present, while she held him under a pancho. I think that this solution
could be used in other public places as well and still meet western
cultural standards.
 - Rachamim Pauli


From: <babkoff@...> (Nachum Issur Babkoff)
Date: Tue, 13 Jul 93 10:18:00 +0200
Subject: Pepsi

I would first like to thank Shaul for checking out the sources I quoted.
As you saw from my reference (I wasn't sure whether it was res. 52 0r
54) I was quoting from memory. I still assert that the jist is, that Reb
Moshe was making a Halachic-policy statement, which should be applied,
IMHO in this case as well.

I certainly agree with Issac Balabin, that there are certain area's
which are not strictly halachic, rather policy decisions. In this case,
I assume Issac meant that the Bada"tz had (or should have) weighed the
possibility of causing people to drink without a hechsher, vs. the issue
of immodest advertising and holding concerts on Shabbat. However, did
you consider the real possibility that secularists in Israel would
become so sick and tired of what they precieve as further attempts to
coerce a way of life on them, that they may decide in principle to avoid
foods that have a hechsher?  Look what happened when the public felt
that the Rabbanut was meddling too deeply in matters of marriage and
prayer; there are more and more voices calling for alternative religious
institutions. Alternative, we all know, means recognition by law, of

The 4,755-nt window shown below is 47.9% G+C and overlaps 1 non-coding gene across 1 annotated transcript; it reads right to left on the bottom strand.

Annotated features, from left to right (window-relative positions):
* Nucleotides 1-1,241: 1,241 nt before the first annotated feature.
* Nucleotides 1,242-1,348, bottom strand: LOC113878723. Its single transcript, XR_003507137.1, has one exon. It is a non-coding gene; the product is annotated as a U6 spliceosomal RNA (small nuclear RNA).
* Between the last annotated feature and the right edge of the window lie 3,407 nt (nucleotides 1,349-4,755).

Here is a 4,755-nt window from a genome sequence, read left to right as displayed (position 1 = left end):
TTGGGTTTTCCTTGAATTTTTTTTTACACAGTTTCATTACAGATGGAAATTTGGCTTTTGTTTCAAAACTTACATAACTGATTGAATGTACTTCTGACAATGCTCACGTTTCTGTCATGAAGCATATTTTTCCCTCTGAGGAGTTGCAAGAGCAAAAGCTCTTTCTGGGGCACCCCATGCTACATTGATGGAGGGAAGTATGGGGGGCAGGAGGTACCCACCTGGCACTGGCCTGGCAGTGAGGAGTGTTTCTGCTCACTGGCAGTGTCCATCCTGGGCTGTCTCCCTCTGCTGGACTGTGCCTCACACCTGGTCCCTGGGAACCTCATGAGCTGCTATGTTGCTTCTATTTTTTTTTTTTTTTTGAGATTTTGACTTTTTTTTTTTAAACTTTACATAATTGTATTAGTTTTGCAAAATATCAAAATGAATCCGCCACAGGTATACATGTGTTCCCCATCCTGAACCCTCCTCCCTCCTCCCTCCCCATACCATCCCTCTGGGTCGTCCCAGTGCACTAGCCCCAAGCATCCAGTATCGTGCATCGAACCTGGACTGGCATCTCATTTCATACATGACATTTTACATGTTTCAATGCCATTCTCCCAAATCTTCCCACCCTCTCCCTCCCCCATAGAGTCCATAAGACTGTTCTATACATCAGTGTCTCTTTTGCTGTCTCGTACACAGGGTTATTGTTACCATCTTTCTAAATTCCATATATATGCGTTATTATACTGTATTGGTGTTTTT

Reform and other marriages. In the meantime, the court has rejected
these attempts. I fear, however, that it is not too long before they
will begin to have more of an impact.

In general, Rabbis may make policy decisions. The question is, since the
MAJOR means of "checking" any body, is subjecting the decision to the
rules it is subject to, in the case of Rabbis, that means Halacha, how
do we critique policy decisions? Do you suggest that whenever a Rabbi or
Rabbinical body renders a decision based on policy, we follow that
decision blindly? Where the decision is based on Halacha, we can check
it out, and see if the decision conforms with Halacha. Who is to say
that a particular policy decision is correct? A policy decision BY ITS
VERY NATURE should be subject to more scrutiny for two reasons:

1. It has the danger of being arbitrary.

2. It has to do with an area in which the Rabbi does not necessarily
have greater knowledge, than even a "lay person"! What I mean is, that
once you put the various considerations on the table, the question the
Rabbi must answer, is, what will actualy be more beneficial for the
future? To answer that, he has to predict, to a certain degree, what the